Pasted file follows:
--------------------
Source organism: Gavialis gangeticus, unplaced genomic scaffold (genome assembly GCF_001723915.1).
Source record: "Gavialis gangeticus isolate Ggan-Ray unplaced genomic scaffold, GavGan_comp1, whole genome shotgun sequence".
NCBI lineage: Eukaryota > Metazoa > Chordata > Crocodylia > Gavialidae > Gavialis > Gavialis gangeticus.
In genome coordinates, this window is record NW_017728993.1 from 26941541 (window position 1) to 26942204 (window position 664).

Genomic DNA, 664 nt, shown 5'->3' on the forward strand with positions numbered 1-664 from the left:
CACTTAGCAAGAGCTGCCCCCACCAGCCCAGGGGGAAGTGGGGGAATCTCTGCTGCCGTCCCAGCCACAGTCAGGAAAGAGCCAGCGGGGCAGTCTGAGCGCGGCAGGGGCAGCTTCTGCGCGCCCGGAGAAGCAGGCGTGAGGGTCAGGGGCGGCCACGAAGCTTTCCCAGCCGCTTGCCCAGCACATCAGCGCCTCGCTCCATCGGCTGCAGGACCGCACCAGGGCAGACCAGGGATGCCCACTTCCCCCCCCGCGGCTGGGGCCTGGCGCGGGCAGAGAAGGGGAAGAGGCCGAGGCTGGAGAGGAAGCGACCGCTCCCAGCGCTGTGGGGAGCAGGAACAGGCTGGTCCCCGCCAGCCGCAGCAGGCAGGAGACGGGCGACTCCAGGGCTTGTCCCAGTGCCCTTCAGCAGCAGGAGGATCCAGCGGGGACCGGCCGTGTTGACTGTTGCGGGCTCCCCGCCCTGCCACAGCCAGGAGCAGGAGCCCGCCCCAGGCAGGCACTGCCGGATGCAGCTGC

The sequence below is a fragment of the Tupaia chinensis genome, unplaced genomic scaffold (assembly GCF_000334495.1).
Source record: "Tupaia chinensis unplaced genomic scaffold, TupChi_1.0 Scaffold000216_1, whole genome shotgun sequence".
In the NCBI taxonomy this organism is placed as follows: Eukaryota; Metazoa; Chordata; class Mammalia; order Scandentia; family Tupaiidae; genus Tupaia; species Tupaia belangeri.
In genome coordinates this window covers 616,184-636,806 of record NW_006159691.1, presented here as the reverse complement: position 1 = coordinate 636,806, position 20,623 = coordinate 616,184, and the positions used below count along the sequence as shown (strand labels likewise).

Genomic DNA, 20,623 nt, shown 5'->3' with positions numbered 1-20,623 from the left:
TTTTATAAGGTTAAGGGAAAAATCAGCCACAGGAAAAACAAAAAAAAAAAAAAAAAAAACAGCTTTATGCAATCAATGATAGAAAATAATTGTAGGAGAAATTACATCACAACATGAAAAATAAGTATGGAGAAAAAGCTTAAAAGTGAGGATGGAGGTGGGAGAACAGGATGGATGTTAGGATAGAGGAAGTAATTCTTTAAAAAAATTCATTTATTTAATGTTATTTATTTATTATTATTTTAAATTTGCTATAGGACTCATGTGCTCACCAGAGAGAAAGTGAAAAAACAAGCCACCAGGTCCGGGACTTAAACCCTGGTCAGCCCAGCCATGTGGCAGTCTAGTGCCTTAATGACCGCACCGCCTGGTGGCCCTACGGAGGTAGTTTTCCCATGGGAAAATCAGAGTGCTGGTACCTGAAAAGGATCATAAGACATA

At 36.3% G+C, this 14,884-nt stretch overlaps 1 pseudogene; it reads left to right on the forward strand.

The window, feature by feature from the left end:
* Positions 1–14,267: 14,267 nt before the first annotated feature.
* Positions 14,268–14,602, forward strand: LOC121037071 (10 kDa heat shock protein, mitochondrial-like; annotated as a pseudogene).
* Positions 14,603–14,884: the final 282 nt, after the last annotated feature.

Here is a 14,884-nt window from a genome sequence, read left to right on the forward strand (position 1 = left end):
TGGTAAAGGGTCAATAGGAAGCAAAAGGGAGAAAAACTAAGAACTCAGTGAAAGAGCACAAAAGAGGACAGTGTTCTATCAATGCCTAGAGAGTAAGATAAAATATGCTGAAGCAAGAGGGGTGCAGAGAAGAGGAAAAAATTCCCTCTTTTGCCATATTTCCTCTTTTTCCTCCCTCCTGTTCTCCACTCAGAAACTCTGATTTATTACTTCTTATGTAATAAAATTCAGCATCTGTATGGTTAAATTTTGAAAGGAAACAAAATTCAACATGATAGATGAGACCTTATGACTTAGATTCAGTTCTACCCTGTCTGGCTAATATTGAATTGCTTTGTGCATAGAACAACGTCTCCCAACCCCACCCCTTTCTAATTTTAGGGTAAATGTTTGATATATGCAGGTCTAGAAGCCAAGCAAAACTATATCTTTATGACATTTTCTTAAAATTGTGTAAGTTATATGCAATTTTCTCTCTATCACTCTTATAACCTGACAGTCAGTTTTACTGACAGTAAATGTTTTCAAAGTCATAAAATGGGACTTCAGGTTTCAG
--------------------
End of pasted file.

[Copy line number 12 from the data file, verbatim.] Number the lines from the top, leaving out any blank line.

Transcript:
TTTTATAAGGTTAAGGGAAAAATCAGCCACAGGAAAAACAAAAAAAAAAAAAAAAAAAACAGCTTTATGCAATCAATGATAGAAAATAATTGTAGGAGAAATTACATCACAACATGAAAAATAAGTATGGAGAAAAAGCTTAAAAGTGAGGATGGAGGTGGGAGAACAGGATGGATGTTAGGATAGAGGAAGTAATTCTTTAAAAAAATTCATTTATTTAATGTTATTTATTTATTATTATTTTAAATTTGCTATAGGACTCATGTGCTCACCAGAGAGAAAGTGAAAAAACAAGCCACCAGGTCCGGGACTTAAACCCTGGTCAGCCCAGCCATGTGGCAGTCTAGTGCCTTAATGACCGCACCGCCTGGTGGCCCTACGGAGGTAGTTTTCCCATGGGAAAATCAGAGTGCTGGTACCTGAAAAGGATCATAAGACATA